One of the most important, and most overlooked, challenges we face as a country is the fact that there are 5 million adults living in the UK today who lack basic literacy and numeracy skills.
Politicians talk of preparing the next generation for the jobs of the future, but too often we ignore the generations who are already here. They are the people who didn’t get the skills they needed the first time around, and have been paying the price for it ever since. These are the people who live in communities that many have called ‘left behind’, but we are yet to do the difficult work of bringing them together with the rest of the country.
Growing up in towns now removed from the high-skilled industrial jobs that once tied communities together, they have often not had the chance to acquire the skills to move beyond the low-skilled work that is now rife in these areas. These are the very people who will have spent the last decade on chronic low pay, as only one in six moved out of low pay in the last decade, and despite being those who would benefit the most from gaining new skills, they are the least likely to return to education as adults.
For years, these challenges have been exacerbated. Changes to higher education funding have left mature and part-time student numbers in free fall. The introduction of loan-based funding for further education has, by the government’s own admission, led to a sharp decline in participation in FE, and the continued belief that supply-side skills initiatives will transform lives is failing to reach those who need it most.
This situation will become more significant in the years ahead. The combined challenges of our departure from the European Union, the increase in automation, and the growth of new industries will require more people to move to new jobs, for which they will also need new skills. Managing these transitions will not only help individuals gain new skills and break out of cycles of low pay, but it will also transform communities as new industries take the place of those that have been lost, and it will help our economy to prosper in the future.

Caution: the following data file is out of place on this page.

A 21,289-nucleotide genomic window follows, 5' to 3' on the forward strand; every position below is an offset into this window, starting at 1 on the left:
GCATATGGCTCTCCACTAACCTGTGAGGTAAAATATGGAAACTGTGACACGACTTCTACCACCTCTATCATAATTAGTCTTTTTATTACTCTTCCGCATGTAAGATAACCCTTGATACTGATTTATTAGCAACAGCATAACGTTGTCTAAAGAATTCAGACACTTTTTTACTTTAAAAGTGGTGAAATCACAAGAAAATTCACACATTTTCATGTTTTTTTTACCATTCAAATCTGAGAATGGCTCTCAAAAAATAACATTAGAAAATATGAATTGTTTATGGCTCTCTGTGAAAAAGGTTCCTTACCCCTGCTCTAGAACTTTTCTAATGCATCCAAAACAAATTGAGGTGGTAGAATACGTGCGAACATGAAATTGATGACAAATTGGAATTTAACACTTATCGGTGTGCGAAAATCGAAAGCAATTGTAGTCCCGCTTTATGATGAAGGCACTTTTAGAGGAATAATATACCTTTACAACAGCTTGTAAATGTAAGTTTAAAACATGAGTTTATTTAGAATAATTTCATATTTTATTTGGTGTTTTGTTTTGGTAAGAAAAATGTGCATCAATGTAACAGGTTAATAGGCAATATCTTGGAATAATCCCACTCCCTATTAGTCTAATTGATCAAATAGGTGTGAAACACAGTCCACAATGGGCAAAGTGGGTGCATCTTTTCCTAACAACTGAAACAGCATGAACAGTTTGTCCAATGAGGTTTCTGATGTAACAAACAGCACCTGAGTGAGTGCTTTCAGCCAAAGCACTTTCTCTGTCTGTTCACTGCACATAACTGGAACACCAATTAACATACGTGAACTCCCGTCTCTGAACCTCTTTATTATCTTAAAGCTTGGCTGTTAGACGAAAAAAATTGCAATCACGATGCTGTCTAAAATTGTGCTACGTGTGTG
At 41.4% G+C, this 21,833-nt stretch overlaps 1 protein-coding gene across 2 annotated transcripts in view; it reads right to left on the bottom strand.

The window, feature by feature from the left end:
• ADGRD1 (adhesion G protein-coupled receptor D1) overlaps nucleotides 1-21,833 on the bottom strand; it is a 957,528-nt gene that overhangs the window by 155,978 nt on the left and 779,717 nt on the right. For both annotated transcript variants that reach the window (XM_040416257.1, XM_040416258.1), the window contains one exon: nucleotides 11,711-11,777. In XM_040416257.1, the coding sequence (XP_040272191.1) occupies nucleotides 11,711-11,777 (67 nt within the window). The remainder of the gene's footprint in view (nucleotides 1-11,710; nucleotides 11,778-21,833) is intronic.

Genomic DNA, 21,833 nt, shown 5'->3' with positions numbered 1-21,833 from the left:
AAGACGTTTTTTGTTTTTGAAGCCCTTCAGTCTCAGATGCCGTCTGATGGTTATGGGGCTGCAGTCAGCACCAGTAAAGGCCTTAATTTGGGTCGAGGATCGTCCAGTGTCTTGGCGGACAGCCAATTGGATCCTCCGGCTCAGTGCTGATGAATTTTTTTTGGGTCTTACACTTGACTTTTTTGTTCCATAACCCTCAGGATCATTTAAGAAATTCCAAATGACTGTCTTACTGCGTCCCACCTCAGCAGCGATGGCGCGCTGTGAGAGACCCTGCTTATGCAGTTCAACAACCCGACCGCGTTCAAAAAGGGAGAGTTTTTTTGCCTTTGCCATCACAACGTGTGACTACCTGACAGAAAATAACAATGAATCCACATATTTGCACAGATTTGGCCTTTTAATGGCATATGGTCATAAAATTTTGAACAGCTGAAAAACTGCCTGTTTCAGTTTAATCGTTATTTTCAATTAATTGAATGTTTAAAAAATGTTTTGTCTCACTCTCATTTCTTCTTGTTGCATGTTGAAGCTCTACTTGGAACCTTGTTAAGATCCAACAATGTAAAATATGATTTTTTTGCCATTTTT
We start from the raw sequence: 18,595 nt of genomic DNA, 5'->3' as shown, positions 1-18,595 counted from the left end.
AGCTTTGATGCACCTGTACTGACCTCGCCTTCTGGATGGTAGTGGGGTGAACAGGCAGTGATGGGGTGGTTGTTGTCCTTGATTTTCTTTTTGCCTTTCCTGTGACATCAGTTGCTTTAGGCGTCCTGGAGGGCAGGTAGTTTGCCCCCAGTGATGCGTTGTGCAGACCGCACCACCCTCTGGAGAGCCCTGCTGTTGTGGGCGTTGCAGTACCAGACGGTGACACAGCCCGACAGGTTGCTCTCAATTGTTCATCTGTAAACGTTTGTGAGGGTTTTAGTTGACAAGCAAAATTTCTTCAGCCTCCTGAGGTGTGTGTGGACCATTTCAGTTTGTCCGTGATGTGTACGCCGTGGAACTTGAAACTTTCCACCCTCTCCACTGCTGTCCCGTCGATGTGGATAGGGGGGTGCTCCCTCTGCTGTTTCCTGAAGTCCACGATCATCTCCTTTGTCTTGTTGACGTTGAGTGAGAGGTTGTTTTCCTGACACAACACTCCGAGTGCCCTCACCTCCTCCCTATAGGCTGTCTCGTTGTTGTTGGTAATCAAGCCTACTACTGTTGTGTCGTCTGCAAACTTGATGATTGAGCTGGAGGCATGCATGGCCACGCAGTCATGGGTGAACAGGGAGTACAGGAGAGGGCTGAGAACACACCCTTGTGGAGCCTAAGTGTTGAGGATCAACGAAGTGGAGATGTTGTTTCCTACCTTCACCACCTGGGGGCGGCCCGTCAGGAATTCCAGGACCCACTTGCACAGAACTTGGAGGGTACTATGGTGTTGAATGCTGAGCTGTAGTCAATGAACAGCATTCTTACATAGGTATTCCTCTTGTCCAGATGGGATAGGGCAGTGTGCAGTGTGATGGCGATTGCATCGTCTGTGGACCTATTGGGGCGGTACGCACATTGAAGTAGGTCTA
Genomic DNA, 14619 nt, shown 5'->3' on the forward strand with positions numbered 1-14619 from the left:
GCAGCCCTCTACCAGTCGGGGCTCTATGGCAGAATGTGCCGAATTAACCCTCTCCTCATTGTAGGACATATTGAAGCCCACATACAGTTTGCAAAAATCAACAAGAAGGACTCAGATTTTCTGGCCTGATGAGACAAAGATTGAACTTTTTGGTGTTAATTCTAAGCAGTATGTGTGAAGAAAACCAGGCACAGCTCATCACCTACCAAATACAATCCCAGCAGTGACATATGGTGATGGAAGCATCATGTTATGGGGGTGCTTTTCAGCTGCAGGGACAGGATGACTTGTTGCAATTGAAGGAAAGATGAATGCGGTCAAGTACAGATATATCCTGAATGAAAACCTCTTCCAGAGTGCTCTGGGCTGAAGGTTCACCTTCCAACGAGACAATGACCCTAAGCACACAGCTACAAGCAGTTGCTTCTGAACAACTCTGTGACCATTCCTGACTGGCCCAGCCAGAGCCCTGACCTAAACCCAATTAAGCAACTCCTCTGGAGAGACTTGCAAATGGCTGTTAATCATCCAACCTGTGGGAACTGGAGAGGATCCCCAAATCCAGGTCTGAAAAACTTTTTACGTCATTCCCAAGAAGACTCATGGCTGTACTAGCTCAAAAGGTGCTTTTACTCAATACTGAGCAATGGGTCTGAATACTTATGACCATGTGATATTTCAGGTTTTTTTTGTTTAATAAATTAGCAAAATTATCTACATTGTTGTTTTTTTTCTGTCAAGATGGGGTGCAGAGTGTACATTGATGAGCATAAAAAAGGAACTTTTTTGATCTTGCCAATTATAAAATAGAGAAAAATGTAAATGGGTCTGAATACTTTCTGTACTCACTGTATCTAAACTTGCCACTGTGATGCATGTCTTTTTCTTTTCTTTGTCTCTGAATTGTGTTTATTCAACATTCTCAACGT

This is the mission of Labour’s National Education Service. Not just to underpin our economic prosperity, but to transform the lives of individuals and society, and bring meaningful opportunities to all those areas that, for too long, have been left behind.
That is why one of the most important pledges we made at the last general election was to provide higher and further education free at the point of use, for all those who need it, whenever they need it. This will enable young people, whatever their background, to continue their studies at university or college without fear of crippling debts. But it will also ensure that those who need to return to education the most will be able to do so, and will break pervasive cycles of low-skilled, low-paid work and intergenerational disadvantage.
Time and again it has been Labour, in government, that has helped to lead the British people into new eras in our country. From the Attlee government, that built a new Britain from the ashes of the second world war, to the Wilson administration, that forged a new Britain in the white heat of the technological revolution, to the Blair and Brown governments that took our country into a new millennium.
At Labour conference we took the first step towards turning our National Education Service from a vision into a reality, outlining the key principles on which it would be founded. I have said that we will begin to consult on these principles, and the essays in this collection play an important part in this debate and how we take it forward. I look forward to the work ahead in building a National Education Service that will transform Britain into a country for the many, and not the few.